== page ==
- Use the Filter elements in 3D feature (It’s in View menu/Elements in 3D view) to turn off element types you do no really need – You might not always need Lamps, Curtain Walls, sometimes not even doors and windows when working in 3D. You can also set here which stories you want to see – you might not need all of them all the time.
- Use the Marquee tool or the 3D Cutting Planes to show only a part of your model.
- Some objects have different 3D detail level settings. You can temporarily set this to “Simple” instead of “Detailed” when working in 3D. (Note that you can set the detail level in the the PolyCount palette of the Polygon Counting tool) Similarly, curved objects typically have a “resolution” parameter. You can set it as low as possible without having a major effect on what you see in 3D. Also, some elements have extra fittings that you might also turn off temporarily – e.g. the door handles, stair railings, etc…
- Curtain walls have a Model View Option for “Full” or “Schematic”
- The resolution of elements that had been created with the Magic Wand tool can be controlled by the Magic Wand settings (prior creation). Make sure large slabs, meshes, etc… are not over-detailed.
Element types that most typically contribute to large number of polygons:
- Trees and plants – consider that each leaf is an individual polygon – and if shadow casting is on, then leafs cast shadow on each other, creating a vast amount of shadow polygons. Instead of using trees, you might consider using the “Tree Bitmap” object, which is a single polygon with an image applied as a texture. You can even use your own images to customize this object. (See details in TechNotes/How to put custom images to default bitmap people) Using Alpha Channel, you can achieve proper shadow casting with this object.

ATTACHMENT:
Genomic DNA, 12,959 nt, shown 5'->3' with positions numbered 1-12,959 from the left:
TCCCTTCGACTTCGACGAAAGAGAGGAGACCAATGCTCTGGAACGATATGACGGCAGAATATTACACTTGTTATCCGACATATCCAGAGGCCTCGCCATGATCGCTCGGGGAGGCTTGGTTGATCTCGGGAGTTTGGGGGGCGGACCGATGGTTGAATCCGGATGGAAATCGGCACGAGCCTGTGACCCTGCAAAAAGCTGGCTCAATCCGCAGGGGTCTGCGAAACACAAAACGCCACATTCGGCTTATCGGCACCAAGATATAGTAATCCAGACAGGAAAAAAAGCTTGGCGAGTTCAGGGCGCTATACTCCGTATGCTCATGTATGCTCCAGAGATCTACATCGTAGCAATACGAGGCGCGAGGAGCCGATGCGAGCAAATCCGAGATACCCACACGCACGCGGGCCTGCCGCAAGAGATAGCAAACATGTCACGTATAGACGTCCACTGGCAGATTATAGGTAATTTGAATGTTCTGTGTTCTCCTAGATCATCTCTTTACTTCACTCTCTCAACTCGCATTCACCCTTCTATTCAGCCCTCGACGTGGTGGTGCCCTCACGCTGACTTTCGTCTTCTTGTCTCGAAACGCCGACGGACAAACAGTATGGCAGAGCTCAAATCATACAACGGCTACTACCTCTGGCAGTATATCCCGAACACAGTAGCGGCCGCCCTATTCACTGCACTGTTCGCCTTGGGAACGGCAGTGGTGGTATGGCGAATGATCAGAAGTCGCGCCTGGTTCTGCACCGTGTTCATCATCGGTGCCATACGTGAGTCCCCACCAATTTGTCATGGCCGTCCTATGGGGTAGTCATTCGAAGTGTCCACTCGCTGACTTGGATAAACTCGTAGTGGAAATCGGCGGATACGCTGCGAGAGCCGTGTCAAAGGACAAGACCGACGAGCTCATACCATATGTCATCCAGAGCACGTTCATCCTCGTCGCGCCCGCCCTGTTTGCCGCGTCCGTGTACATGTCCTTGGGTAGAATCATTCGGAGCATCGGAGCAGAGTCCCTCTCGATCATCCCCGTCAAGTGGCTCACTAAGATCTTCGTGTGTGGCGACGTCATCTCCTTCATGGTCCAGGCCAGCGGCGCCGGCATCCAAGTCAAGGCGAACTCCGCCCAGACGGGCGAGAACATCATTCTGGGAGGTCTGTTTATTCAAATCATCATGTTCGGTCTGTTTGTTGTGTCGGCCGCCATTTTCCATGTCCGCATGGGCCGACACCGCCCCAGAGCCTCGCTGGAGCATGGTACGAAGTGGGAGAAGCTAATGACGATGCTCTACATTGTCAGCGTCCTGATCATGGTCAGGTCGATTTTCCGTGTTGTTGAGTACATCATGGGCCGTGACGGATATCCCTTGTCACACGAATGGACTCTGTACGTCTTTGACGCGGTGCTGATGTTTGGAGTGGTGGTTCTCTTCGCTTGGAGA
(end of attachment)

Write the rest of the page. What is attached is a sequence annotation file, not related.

- objects from other applications – e.g. objects imported from Cinema4D or 3DStudio, which were modeled in a completely different scale and are over-detailed compared to their significance in the ARCHICAD model. A boat or a car that was modeled to display all the fine details of the vehicle might just be too much to include in your ARCHICAD model.
- Meshes – If the mesh was created based on survey data with a fine scale, it might prove over-detailed in ARCHICAD. Consider what detail do you really need for the mesh.
- Curtain walls – curtain walls are complex, and can be overcomplicated with custom frames, junctions and accessories. You always have the option to display them in “Schematic” mode when you don’t need all the details.
- Elements with Complex Profile – If the profile is complex, it will increase the overall polygon of the wall, beam or column it is applied to.
- Accessories – again, watch out for the fine details. If you only need the details for 3D visualization, you might consider applying a custom material with a photo image of the details as texture on the wall/slab/roof instead of actually modeling all the details.
Polygon count of certain element types
|Wall without opening||6|
|Wall with empty opening||10|
|D1 Door with handle (Style 1)||1544|
|Office Chair 01 (Simple)||2594|
|Office Chair 01 (Detailed, Resolution=8)||3759|
|Office Chair 01 (Detailed, Resolution=16)||7433|
|Tree Deciduous 01||3894|
|Man Hands in Pocket||6396|
|People Bitmap 1||1|